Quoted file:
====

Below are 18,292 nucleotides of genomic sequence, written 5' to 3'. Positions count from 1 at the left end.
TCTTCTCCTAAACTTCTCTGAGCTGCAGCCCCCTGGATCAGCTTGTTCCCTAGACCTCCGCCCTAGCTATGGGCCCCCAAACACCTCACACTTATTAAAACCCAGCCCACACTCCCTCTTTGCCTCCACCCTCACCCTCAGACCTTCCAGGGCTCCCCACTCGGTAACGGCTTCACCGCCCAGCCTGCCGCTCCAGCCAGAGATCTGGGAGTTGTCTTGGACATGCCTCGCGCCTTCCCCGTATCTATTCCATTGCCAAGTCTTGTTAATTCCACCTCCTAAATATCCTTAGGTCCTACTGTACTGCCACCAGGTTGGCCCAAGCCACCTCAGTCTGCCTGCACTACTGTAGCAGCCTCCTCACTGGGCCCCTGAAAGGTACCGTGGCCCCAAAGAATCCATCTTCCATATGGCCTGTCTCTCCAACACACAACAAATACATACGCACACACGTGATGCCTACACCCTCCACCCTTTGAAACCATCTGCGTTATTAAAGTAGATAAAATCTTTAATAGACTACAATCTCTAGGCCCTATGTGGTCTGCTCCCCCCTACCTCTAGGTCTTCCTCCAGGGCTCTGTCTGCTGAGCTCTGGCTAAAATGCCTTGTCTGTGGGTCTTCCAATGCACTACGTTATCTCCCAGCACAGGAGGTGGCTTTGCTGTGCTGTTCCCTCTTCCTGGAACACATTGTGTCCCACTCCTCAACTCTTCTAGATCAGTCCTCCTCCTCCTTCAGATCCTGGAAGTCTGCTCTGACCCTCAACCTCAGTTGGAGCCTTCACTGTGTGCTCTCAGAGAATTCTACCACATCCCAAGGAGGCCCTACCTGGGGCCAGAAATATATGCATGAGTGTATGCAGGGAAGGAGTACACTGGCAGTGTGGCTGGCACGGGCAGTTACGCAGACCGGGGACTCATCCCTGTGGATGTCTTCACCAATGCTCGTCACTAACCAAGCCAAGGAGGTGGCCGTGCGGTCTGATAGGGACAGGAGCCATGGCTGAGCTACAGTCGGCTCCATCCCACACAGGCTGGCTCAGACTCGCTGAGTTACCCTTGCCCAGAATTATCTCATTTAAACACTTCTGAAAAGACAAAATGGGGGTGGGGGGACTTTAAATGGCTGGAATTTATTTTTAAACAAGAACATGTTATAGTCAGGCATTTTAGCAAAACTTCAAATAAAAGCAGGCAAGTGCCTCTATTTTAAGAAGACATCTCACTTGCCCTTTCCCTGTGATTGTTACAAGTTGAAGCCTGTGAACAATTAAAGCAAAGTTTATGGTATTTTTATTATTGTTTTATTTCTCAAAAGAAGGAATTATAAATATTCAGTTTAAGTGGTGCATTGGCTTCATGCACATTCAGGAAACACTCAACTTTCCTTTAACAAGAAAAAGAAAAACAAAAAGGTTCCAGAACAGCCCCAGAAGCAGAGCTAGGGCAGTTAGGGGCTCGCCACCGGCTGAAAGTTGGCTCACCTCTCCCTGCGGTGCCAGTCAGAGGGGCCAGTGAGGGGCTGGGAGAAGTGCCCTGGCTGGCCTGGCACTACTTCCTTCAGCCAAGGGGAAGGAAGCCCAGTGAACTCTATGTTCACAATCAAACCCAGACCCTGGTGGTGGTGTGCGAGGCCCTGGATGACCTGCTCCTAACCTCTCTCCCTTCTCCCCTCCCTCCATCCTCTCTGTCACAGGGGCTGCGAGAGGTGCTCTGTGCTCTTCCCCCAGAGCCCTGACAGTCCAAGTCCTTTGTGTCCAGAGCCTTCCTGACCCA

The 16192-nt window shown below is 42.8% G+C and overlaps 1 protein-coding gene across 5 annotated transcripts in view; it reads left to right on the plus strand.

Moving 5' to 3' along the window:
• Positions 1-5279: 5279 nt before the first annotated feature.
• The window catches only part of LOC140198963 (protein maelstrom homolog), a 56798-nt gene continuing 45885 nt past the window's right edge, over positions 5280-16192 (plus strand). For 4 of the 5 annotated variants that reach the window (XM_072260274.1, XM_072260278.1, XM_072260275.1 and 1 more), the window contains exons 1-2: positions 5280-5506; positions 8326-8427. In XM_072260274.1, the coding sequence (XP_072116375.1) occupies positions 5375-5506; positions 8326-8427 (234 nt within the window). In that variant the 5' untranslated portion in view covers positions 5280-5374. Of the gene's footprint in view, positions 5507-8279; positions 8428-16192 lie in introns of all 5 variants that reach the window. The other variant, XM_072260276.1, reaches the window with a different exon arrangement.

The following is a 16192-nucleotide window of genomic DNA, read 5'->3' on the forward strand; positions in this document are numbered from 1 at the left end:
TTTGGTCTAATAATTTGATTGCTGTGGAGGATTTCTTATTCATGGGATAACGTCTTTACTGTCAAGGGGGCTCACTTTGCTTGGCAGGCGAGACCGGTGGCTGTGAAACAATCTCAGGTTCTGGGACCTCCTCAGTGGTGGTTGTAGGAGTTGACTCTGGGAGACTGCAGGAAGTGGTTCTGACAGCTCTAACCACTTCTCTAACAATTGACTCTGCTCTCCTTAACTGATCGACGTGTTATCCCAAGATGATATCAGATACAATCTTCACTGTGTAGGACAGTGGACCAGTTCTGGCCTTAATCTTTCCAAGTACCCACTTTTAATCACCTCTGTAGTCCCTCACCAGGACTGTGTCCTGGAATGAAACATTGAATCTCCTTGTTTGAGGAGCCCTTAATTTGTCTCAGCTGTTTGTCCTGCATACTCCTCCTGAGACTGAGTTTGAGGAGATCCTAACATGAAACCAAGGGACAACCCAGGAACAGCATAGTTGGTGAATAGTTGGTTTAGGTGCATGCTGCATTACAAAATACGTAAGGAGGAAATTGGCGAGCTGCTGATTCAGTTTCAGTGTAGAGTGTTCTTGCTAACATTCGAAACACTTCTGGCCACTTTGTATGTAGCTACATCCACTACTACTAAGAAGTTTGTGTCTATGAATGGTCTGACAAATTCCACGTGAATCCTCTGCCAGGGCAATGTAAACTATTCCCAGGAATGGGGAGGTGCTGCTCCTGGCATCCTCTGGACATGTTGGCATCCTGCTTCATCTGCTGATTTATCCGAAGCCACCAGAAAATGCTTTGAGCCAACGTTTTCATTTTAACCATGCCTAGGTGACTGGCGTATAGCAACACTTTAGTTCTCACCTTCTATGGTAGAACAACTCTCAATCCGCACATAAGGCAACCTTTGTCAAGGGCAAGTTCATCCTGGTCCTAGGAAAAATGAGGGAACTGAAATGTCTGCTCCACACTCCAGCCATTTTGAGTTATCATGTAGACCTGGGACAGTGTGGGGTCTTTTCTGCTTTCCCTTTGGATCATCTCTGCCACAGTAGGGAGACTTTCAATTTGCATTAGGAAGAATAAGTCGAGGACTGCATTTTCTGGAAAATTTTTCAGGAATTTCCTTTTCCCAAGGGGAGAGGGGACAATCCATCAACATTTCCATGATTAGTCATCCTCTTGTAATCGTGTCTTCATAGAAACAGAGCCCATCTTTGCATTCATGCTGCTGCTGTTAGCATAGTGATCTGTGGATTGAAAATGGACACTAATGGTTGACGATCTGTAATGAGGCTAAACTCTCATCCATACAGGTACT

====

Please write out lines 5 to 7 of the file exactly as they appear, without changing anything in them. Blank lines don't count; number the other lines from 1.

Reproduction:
• Positions 1-5279: 5279 nt before the first annotated feature.
• The window catches only part of LOC140198963 (protein maelstrom homolog), a 56798-nt gene continuing 45885 nt past the window's right edge, over positions 5280-16192 (plus strand). For 4 of the 5 annotated variants that reach the window (XM_072260274.1, XM_072260278.1, XM_072260275.1 and 1 more), the window contains exons 1-2: positions 5280-5506; positions 8326-8427. In XM_072260274.1, the coding sequence (XP_072116375.1) occupies positions 5375-5506; positions 8326-8427 (234 nt within the window). In that variant the 5' untranslated portion in view covers positions 5280-5374. Of the gene's footprint in view, positions 5507-8279; positions 8428-16192 lie in introns of all 5 variants that reach the window. The other variant, XM_072260276.1, reaches the window with a different exon arrangement.

The following is a 16192-nucleotide window of genomic DNA, read 5'->3' on the forward strand; positions in this document are numbered from 1 at the left end: